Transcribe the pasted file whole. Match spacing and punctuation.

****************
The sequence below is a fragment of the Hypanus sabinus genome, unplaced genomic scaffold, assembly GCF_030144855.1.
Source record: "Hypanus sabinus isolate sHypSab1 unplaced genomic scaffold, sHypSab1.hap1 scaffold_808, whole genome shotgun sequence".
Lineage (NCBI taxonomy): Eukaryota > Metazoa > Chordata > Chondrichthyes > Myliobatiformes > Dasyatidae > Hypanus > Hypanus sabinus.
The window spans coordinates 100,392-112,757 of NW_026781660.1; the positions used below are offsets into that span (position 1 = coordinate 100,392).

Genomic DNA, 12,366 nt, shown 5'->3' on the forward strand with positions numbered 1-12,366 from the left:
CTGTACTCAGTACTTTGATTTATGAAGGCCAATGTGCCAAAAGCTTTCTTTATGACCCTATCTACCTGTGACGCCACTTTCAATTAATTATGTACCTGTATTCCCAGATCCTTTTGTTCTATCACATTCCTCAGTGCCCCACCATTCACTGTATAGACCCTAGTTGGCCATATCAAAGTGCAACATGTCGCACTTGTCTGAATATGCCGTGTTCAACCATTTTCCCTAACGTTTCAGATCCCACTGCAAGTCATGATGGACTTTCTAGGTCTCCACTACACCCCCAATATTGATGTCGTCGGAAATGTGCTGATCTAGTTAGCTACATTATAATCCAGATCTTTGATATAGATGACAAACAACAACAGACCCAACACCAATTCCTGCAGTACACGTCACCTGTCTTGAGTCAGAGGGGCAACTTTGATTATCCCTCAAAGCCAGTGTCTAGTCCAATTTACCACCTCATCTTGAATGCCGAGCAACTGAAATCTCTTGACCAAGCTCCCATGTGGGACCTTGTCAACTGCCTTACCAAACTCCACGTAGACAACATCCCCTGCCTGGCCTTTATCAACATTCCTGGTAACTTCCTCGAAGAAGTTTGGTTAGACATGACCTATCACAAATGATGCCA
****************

The sequence below is a fragment of the Hypanus sabinus genome, unplaced genomic scaffold, assembly GCF_030144855.1.
Source record: "Hypanus sabinus isolate sHypSab1 unplaced genomic scaffold, sHypSab1.hap1 scaffold_808, whole genome shotgun sequence".
Lineage (NCBI taxonomy): Eukaryota > Metazoa > Chordata > Chondrichthyes > Myliobatiformes > Dasyatidae > Hypanus > Hypanus sabinus.
The window spans coordinates 100,392-112,757 of NW_026781660.1; the positions used below are offsets into that span (position 1 = coordinate 100,392).

Genomic DNA, 12,366 nt, shown 5'->3' on the forward strand with positions numbered 1-12,366 from the left:
CTGTACTCAGTACTTTGATTTATGAAGGCCAATGTGCCAAAAGCTTTCTTTATGACCCTATCTACCTGTGACGCCACTTTCAATTAATTATGTACCTGTATTCCCAGATCCTTTTGTTCTATCACATTCCTCAGTGCCCCACCATTCACTGTATAGACCCTAGTTGGCCATATCAAAGTGCAACATGTCGCACTTGTCTGAATATGCCGTGTTCAACCATTTTCCCTAACGTTTCAGATCCCACTGCAAGTCATGATGGACTTTCTAGGTCTCCACTACACCCCCAATATTGATGTCGTCGGAAATGTGCTGATCTAGTTAGCTACATTATAATCCAGATCTTTGATATAGATGACAAACAACAACAGACCCAACACCAATTCCTGCAGTACACGTCACCTGTCTTGAGTCAGAGGGGCAACTTTGATTATCCCTCAAAGCCAGTGTCTAGTCCAATTTACCACCTCATCTTGAATGCCGAGCAACTGAAATCTCTTGACCAAGCTCCCATGTGGGACCTTGTCAACTGCCTTACCAAACTCCACGTAGACAACATCCCCTGCCTGGCCTTTATCAACATTCCTGGTAACTTCCTCGAAGAAGTTTGGTTAGACATGACCTATCACAAATGATGCCA